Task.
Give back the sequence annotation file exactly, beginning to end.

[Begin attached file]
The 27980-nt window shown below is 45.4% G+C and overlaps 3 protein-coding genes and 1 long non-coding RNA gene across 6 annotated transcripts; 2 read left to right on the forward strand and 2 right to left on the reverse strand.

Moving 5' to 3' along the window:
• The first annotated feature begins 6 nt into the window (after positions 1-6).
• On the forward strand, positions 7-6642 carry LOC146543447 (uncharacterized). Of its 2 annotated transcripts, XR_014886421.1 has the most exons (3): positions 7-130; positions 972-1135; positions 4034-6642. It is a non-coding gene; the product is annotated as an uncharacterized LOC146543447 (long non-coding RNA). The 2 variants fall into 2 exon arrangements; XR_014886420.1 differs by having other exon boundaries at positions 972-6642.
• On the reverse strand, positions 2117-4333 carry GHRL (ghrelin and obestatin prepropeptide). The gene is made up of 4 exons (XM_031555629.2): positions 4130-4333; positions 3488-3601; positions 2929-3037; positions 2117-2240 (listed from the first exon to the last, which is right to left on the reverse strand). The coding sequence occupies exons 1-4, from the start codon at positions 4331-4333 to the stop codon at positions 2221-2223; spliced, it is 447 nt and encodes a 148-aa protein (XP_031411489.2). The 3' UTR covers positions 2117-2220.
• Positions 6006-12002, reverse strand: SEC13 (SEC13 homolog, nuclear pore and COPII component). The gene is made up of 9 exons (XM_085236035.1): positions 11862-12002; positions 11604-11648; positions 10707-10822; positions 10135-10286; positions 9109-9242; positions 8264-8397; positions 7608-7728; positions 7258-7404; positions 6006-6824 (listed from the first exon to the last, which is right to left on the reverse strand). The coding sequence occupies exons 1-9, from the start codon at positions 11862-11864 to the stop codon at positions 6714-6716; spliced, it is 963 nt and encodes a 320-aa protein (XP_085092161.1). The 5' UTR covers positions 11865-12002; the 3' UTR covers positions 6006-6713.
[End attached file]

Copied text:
The 27980-nt window shown below is 45.4% G+C and overlaps 3 protein-coding genes and 1 long non-coding RNA gene across 6 annotated transcripts; 2 read left to right on the forward strand and 2 right to left on the reverse strand.

Moving 5' to 3' along the window:
• The first annotated feature begins 6 nt into the window (after positions 1-6).
• On the forward strand, positions 7-6642 carry LOC146543447 (uncharacterized). Of its 2 annotated transcripts, XR_014886421.1 has the most exons (3): positions 7-130; positions 972-1135; positions 4034-6642. It is a non-coding gene; the product is annotated as an uncharacterized LOC146543447 (long non-coding RNA). The 2 variants fall into 2 exon arrangements; XR_014886420.1 differs by having other exon boundaries at positions 972-6642.
• On the reverse strand, positions 2117-4333 carry GHRL (ghrelin and obestatin prepropeptide). The gene is made up of 4 exons (XM_031555629.2): positions 4130-4333; positions 3488-3601; positions 2929-3037; positions 2117-2240 (listed from the first exon to the last, which is right to left on the reverse strand). The coding sequence occupies exons 1-4, from the start codon at positions 4331-4333 to the stop codon at positions 2221-2223; spliced, it is 447 nt and encodes a 148-aa protein (XP_031411489.2). The 3' UTR covers positions 2117-2220.
• Positions 6006-12002, reverse strand: SEC13 (SEC13 homolog, nuclear pore and COPII component). The gene is made up of 9 exons (XM_085236035.1): positions 11862-12002; positions 11604-11648; positions 10707-10822; positions 10135-10286; positions 9109-9242; positions 8264-8397; positions 7608-7728; positions 7258-7404; positions 6006-6824 (listed from the first exon to the last, which is right to left on the reverse strand). The coding sequence occupies exons 1-9, from the start codon at positions 11862-11864 to the stop codon at positions 6714-6716; spliced, it is 963 nt and encodes a 320-aa protein (XP_085092161.1). The 5' UTR covers positions 11865-12002; the 3' UTR covers positions 6006-6713.